Oscar Curet, Ph.D.,: and other researchers reinforced learning for navigation and coordination of bioinspired underwater vehicles in close formation - “A School of Robotic Fish.” The aim is to investigate optimal control mechanisms for robots that use fin-based propulsion. The goal is to implement an autonomous controller that would allow the robotic swimmer to perform high-level tasks such as station-keeping, trajectory-following or performing collaborative tasks in groups, especially in the presence of external disturbances. The novel aspect of the ongoing work is the ability of the robotic swimmer (and eventually, of swarms) to take decisions completely autonomously in order to attain a specified high-level goal. The range of potential applications include long-term environmental monitoring, deep water observation of aquatic animals, surveillance for coastal protection, and most-importantly, underwater search-and-rescue operations. The biggest benefit of using an autonomous controller is that individuals as well as swarms would be able to respond to unfamiliar situations and unexpected environmental disturbances. Autonomy is crucial since it may not be feasible for a human to monitor the robotic devices 24x7, or the time-delay in communication may be significant as is the case for underwater communication. Curet is an assistant professor in the department of Ocean and Mechanical Engineering in the College of Engineering and Computer Science.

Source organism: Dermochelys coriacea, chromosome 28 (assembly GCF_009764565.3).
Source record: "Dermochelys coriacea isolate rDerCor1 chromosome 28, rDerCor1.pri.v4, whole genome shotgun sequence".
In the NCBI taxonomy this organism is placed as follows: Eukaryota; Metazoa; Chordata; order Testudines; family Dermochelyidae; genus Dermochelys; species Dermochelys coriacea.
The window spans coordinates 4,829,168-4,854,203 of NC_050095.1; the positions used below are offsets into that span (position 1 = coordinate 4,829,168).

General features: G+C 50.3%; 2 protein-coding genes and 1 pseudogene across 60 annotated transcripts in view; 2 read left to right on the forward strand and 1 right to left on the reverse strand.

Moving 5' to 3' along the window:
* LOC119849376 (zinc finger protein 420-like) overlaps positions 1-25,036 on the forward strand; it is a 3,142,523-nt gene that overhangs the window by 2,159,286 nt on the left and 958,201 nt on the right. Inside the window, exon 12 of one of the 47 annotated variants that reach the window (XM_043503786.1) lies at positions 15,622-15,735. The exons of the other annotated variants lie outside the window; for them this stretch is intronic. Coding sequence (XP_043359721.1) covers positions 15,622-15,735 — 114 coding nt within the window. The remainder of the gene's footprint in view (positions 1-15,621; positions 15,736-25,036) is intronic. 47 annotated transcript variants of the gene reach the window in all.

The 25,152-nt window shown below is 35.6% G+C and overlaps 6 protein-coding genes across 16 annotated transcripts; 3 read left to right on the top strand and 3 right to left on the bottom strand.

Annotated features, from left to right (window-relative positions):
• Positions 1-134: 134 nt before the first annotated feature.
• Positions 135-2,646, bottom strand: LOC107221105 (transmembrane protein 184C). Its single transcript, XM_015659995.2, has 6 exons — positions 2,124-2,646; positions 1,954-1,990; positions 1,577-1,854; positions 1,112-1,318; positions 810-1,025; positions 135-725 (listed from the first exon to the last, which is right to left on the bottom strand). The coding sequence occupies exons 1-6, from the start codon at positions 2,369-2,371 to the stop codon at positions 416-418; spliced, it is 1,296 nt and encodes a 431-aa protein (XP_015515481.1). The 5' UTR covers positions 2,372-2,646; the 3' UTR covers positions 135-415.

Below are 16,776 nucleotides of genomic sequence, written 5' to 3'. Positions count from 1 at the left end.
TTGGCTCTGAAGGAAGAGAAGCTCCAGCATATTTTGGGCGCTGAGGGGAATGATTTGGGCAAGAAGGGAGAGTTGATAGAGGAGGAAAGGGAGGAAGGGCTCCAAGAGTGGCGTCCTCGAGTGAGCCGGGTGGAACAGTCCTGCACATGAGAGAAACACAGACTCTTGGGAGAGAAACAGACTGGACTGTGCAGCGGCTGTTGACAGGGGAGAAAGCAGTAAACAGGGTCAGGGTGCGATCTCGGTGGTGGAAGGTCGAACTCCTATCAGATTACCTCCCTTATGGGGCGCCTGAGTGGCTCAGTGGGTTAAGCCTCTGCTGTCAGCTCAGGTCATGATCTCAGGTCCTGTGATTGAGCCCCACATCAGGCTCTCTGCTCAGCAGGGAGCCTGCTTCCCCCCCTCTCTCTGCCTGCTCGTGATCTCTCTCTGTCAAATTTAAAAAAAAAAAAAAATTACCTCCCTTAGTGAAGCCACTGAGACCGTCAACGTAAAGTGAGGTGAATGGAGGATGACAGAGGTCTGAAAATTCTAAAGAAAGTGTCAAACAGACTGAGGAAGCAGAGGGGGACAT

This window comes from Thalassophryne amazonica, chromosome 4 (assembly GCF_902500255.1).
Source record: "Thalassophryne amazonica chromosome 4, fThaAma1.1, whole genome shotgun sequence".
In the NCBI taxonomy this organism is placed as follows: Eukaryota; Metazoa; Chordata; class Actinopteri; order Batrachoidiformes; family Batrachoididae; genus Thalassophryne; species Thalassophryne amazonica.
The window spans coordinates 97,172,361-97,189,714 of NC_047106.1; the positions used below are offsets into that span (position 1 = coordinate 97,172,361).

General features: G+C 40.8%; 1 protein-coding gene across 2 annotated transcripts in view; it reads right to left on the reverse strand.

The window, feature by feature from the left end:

Curet was awarded $500,000 from the National Science Foundation for the Bio-Inspired Underwater Vessels for Coastal Monitoring, Inspection and Station Keeping project.